• FILE - In this July 16, 2015, file photo, Republican presidential candidate, former Florida Gov. Jeb Bush, puts on his seat belt getting into an Uber car after speaking at Thumbtack, an online startup in San Francisco. The debate over ride-hailing firm Uber is laying bare divides in the Democratic Party and on the left about how to handle the new “sharing” economy. Republicans are hungry to exploit that ambivalence and make inroads into a wealthy sector of the tech industry. (AP Photo/Eric Risberg, File)

    FILE - In this July 16, 2015, file photo, Republican presidential candidate, former Florida Gov. Jeb Bush, puts on his seat belt getting into an Uber car after speaking at Thumbtack, an online startup in San Francisco. The debate over ride-hailing ... firm Uber is laying bare divides in the Democratic Party and on the left about how to handle the new “sharing” economy. Republicans are hungry to exploit that ambivalence and make inroads into a wealthy sector of the tech industry. (AP Photo/Eric Risberg, File) (The Associated Press)

  • FILE - In this June 30, 2015 file photo, Josh Mohrer, far left, New York's general manager for Uber, speaks during a news conference and rally outside New York's City Hall, while inside lawmakers were holding a hearing on the growth of the For-Hire-Vehicle (FHV) industry in the city, with a focus on Uber. A deal has been struck between New York City and Uber on the eve of a highly watched City Council vote that could have placed a cap on the number of the ride-hailing company’s cars on the streets of the nation’s largest city.  (AP Photo/Bebeto Matthews, File)

    FILE - In this June 30, 2015 file photo, Josh Mohrer, far left, New York's general manager for Uber, speaks during a news conference and rally outside New York's City Hall, while inside lawmakers were holding a hearing on the growth of the For-Hire-... Vehicle (FHV) industry in the city, with a focus on Uber. A deal has been struck between New York City and Uber on the eve of a highly watched City Council vote that could have placed a cap on the number of the ride-hailing company’s cars on the streets of the nation’s largest city. (AP Photo/Bebeto Matthews, File) (The Associated Press)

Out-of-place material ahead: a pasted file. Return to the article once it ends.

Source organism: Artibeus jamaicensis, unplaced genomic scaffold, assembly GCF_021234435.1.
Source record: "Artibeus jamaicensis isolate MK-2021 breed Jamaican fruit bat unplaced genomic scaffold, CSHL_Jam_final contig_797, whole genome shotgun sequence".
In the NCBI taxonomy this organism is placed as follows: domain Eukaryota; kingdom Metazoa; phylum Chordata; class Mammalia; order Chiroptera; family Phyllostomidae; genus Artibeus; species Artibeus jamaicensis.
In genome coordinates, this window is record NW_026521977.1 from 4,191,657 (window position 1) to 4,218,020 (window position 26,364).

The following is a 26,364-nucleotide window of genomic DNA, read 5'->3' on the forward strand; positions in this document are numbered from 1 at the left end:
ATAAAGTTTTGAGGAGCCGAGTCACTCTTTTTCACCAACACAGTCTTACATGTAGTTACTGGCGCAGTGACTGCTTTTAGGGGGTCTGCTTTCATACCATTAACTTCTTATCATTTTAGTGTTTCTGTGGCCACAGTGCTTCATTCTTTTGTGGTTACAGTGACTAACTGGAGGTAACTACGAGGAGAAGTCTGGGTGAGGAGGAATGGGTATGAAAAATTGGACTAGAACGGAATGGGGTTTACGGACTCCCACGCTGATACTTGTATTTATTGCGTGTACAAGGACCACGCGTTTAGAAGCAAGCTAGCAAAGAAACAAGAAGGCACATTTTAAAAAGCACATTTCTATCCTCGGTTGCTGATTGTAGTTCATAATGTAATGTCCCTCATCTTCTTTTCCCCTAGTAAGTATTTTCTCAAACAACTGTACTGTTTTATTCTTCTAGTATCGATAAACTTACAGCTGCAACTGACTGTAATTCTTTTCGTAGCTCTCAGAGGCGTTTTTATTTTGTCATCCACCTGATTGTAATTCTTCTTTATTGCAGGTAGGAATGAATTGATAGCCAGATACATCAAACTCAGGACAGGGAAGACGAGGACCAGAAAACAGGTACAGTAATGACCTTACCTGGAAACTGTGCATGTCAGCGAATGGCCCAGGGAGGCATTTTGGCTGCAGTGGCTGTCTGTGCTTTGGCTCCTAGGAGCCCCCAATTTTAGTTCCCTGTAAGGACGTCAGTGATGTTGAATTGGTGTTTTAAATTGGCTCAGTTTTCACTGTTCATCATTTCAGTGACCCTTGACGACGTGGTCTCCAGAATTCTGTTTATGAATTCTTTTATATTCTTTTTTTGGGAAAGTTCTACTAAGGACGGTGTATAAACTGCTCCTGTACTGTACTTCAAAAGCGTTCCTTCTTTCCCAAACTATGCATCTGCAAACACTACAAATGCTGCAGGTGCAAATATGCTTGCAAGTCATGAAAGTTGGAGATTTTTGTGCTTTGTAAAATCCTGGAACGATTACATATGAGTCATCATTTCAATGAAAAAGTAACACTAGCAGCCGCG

As Democrats worry about technology companies and the 'sharing economy,' GOP sees an opening

Economic Indicators Associated Press

The debate over ride-hailing firm Uber and companies like it is laying bare a divide in the Democratic Party and the left about how to handle the "sharing economy."

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Republicans want to exploit that ambivalence and make inroads into a wealthy sector of the tech industry.

Democratic presidential front-runner Hillary Rodham Clinton has pledged to crack down on companies that classify workers as contractors rather than employees — as critics contend Uber and others often do.

Some Democrats see technology hubs such as Silicon Valley as a symbol of income inequality.

But Republican candidates are making Silicon Valley a regular stop in their campaign and showing they value such companies.